We live in strange times. Looking at Army recruiting videos on YouTube, I noticed that some were weeks old and had only a few hundred views. I’m talking between four and six hundred, And this was the official US Army Recruiting channel, not some weird knockoff (not that anyone would want to knock it off). A quick search revealed that a cat playing the piano garnered more than 1.2 views in only a bit more time.

Piano Cat 1 : US Army 0

Just as they are falling short of recruiting video views, The United States Army is falling way short of signing up actual recruits. According to the Associated Press, the Army missed its recruiting mark by about 15,000 soldiers. That’s a 25% shortfall. To make matters worse, for the Army, at least, they are the only service that didn’t meet its recruiting goals this year. And some of the other branches made it only by the skin of their teeth. On the other end of the spectrum, Space Force, says Lt. Gen. Bradley Saltzman in AirForce Times, didn’t face the same challenges. He said the service, which only has about 8,400 guardians (that’s what they call themselves), has “more volunteers than we have spots to fill.”  

New recruits take the oath
The latest batch of US Army recruits takes their oath. Image credit: US Army War College

The folks at the US Army War College remind us that “recruiting is critical for sustaining an all-volunteer force” and that under US Federal Code Title 10, “each service performs its own recruiting function.” In other words, if the Army fails to meet its goals, they have no one else to blame. The official statement made by Army Secretary Christine Wormuth, as reported by the Associated Press, is as follows:

“In the Army’s most challenging recruiting year since the start of the all-volunteer force, we will only achieve 75% of our fiscal year 22 recruiting goal.”

The Secretary continued, “The Army will maintain its readiness and meet all our national security requirements. If recruiting challenges persist, we will draw on the Guard and Reserve to augment active-duty forces and may need to trim our force structure.”

Ouch. I can tell from experience that people who join the Guard and Reserve do so because they DO NOT want to be on active duty. Pulling them from part-time duty to full-time active status would almost be like conscription from within our own ranks. I know what some of you may be thinking: we already do that when we send Guard and Reserve units to war. Yes, we do, but that’s how the system was designed to work, and those soldiers joining the Guard and Reserves know that having their unit activated for war is a possibility. To have part-time soldiers be moved to active duty status just because the service failed to meet its recruiting goals… that’s a different beast altogether. That’s not what they signed up for.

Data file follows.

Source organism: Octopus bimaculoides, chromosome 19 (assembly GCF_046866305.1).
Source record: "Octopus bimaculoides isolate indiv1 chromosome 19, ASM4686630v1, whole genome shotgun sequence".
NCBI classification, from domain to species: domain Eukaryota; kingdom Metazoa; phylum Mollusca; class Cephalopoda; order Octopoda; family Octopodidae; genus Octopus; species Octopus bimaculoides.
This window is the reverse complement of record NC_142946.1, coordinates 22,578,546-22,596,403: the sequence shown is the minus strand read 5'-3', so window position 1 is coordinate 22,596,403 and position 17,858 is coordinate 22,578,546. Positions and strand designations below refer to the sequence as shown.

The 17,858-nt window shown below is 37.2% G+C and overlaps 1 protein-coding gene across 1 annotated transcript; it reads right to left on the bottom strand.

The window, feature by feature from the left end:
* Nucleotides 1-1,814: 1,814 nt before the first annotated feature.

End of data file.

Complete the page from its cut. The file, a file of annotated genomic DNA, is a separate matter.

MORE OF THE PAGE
New Army Recruits hold their belongings
New Army recruits holding all of their worldly belongings tight before Yellow Phase (weeks one and two) of Basic Combat Training. Image credit: go.army.com

The US Army will be fielding one of the smallest forces, at a cap of 473,000 troops, since the beginning of World War II. There are two ways of looking at that: lean and mean…or small. It’s all a matter of perspective, and I refuse to make a sophomoric “size doesn’t matter” comment at this point.

The Army wanted to have 60,000 recruits by the beginning of the fiscal year, October 1st. They managed to snag about 45,000. And that is with up to $50,000 sign-on bonuses. Those big bucks are set aside for active duty recruits, but the Reserves still offer up to a $20,000 sign-on bonus. Since this is a Special Operations Forces-oriented site, I would be remiss to ignore the fact that the Army is offering up to $100,000 to some Special Forces troops if they re-up. I wonder if they’d take back a 56-year-old with a bum leg?

A recruiting promotion just ended on September 30th, but given the current state of affairs, I’d be surprised if they didn’t reinitiate it. I’m talking about what is called the “quick ship” bonus. Effective August 25th, 2022, the Army agreed to give future soldiers who signed a four-year contract $40,000 if they agreed to ship to basic training by September 30th, 2022. That refers to the “desperate measures” wording I used in my title. They’re just throwing money at people…and the people aren’t grabbing it. Wait a second. Didn’t I say there was a $50,000 sign-on bonus? Why, yes, I did. Thank you for paying attention. That’s for future soldiers who sign on the dotted line for six years of active duty.